It’ll be Gover by Christmas
Being PM isn’t as easy as Boris looked forward to it being
“We need to behave fearlessly, but with common sense.” Boris Johnson was issuing the nation with its instructions. He said it confidently, but with worry in his voice. The public received the message with rejoicing, but in sackcloth. Everything was now clear, but in doubt.
It was the prime minister’s conference interview with Andrew Marr. Usually these moments come to us from a hotel suite, and are watched from different hotel rooms by journalists in their pants, hoping to soak up the alcohol consumed the previous evening with a full English breakfast from room service: people, if you like, consuming recklessly, but with regret.
This time Johnson and Marr were in the BBC’s Covid-secure newsroom, and the rest of us were on our sofas. The Tories are having a sort of pretend-conference online. We’re still getting to grips with how it works.
The Tory conference has always, in reality, been three parallel conferences. There was the one for members, who would queue up to hear Jacob Rees-Mogg say silly things in Latin: foolishness, but with erudition. There was the one for the press, where coffee in the morning fought booze in the evening for control of the brain: uppers, but with downers. And there was the one for business, which was kept well out of sight of the other two conferences, and involved large sums of money being handed over in the hope of getting access to ministers. Corruption, but with compliance.
Sponsors are being charged tens of thousands this year to put up virtual stands, even though there is no one to look at them. We haven’t seen the full fee structure, but I’m hoping that for an extra five grand, a public affairs manager can let four drunken colleagues join a Zoom call on Tuesday night where he will fail to talk his way into the Spectator’s virtual party. Bravado, but with humiliation.
In the Marr interview, Johnson continued to endure the exquisite torture that the Furies have designed for him: to be a good news prime minister who has only bad news to deliver. His usual “buoyancy and elan” would, he explained mournfully, be “totally inappropriate.” Still, “do I think things can be significantly different by Christmas? Yes I do,” he said, before adding, more plausibly, that “this could be a very tough winter for all of us.” Optimism, but with pessimism.
Was he unhappy with the contact-tracing operation? “Of course I’m frustrated with it. Am I going to blame NHS test-and-trace… no of course I’m not.” Pointing the finger, but without naming names.
This depends on accepting that the statements “Boris is in full health” and “Boris is clearly bluffing his way through this” are in some way incompatible.
When Marr suggested the prime minister had failed to deliver a promise on test-and-trace, the response was instructive. “People have criticised me for saying that I wanted this to be a fantastic system,” Johnson said. This is not the criticism, of course, and the answer suggests that he sees the pledges he makes in the house of commons less as things he’ll ensure will happen and more as vague aspirations. Solemn assurances, but not meant seriously.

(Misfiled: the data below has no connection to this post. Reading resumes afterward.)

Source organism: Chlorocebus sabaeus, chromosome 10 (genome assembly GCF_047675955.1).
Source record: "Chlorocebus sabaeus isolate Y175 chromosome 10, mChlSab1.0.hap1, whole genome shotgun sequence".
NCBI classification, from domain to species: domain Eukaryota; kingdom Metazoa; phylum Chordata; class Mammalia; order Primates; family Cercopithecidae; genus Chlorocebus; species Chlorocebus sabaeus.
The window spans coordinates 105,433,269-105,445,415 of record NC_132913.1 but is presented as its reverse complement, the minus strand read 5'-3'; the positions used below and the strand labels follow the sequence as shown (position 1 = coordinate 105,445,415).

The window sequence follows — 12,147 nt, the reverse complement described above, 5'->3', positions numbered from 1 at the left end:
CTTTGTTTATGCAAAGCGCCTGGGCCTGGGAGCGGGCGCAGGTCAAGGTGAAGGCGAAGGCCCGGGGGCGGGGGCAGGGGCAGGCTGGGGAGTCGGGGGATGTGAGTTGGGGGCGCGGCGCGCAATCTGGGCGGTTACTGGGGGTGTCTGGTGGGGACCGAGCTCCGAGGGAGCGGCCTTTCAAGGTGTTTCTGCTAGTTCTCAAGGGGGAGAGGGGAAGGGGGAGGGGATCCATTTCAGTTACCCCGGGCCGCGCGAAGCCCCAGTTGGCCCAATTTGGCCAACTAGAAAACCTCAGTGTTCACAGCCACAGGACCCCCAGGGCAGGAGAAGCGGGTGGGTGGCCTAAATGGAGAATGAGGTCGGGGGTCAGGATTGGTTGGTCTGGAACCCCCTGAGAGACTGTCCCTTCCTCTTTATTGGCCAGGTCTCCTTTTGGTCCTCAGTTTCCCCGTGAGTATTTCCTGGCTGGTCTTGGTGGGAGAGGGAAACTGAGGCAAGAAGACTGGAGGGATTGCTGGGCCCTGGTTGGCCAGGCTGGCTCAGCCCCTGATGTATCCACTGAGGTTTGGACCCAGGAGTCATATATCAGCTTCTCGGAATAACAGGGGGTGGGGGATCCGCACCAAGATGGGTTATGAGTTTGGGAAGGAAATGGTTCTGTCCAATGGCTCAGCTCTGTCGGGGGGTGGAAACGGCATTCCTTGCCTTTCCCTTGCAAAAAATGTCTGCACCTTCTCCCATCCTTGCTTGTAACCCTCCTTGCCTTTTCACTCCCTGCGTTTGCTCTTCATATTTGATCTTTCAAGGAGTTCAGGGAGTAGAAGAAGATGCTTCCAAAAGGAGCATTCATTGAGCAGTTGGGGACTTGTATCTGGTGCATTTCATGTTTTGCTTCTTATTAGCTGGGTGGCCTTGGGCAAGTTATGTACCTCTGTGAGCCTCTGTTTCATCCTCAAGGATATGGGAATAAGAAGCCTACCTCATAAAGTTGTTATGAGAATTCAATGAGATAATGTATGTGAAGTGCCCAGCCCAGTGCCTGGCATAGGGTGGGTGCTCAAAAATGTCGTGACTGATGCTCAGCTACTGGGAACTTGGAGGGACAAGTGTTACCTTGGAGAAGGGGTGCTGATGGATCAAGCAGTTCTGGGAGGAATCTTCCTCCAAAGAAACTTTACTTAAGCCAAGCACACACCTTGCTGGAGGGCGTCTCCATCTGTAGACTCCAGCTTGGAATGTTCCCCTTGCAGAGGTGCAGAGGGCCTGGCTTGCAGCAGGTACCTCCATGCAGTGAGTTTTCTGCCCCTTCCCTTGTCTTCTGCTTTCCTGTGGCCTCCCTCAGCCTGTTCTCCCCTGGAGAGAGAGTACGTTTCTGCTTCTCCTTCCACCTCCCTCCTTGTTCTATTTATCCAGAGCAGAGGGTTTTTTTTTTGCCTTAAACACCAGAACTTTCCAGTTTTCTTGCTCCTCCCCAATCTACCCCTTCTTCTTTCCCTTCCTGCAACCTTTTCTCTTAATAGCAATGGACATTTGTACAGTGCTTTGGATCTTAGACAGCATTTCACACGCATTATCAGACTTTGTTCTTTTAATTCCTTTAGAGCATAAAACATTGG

There is increasing unhappiness in the Tory party as it becomes clear that the virus war won’t all be over by Christmas. MPs fear the lockdown is causing unnecessary damage to the economy, and long for the prime minister to make a hard choice to, in effect, risk a little more infection in order to save some jobs. This group would probably fairly happily take “Behave fearlessly, but with common sense” as a slogan. Their complaint is that, in many parts of the country, the government isn’t giving people the choice. Instead the message is “Behave fearlessly, but without leaving your house.”
These MPs demand to know what has happened to the Boris Johnson they chose as leader, the man who dashed off Telegraph columns decrying politicians who spent all their time worrying. Johnson tried to assure them that he was still the same man – “a freedom-loving Tory” – but the longer part of his answer was that he was now in a different job: “As prime minister I couldn’t take a course that could expose us to tens of thousands more deaths in very short order.” Power, but with responsibility.
Finally, Johnson took another opportunity to reassure us all that he is in good health. Broadly, he looked it, too. An idea circulates in Tory circles that his current lack of grip is the result of a lingering illness after his hospital stay. This depends on accepting that the statements “Boris is in full health” and “Boris is clearly bluffing his way through this” are in some way incompatible.
There is another possibility, that the prime minister is quite well, and just finds being prime minister quite hard. Doing an intense job, but skipping the reading. Trying to have his cake, but also trying to eat it. His usual self, and not quite up to it.
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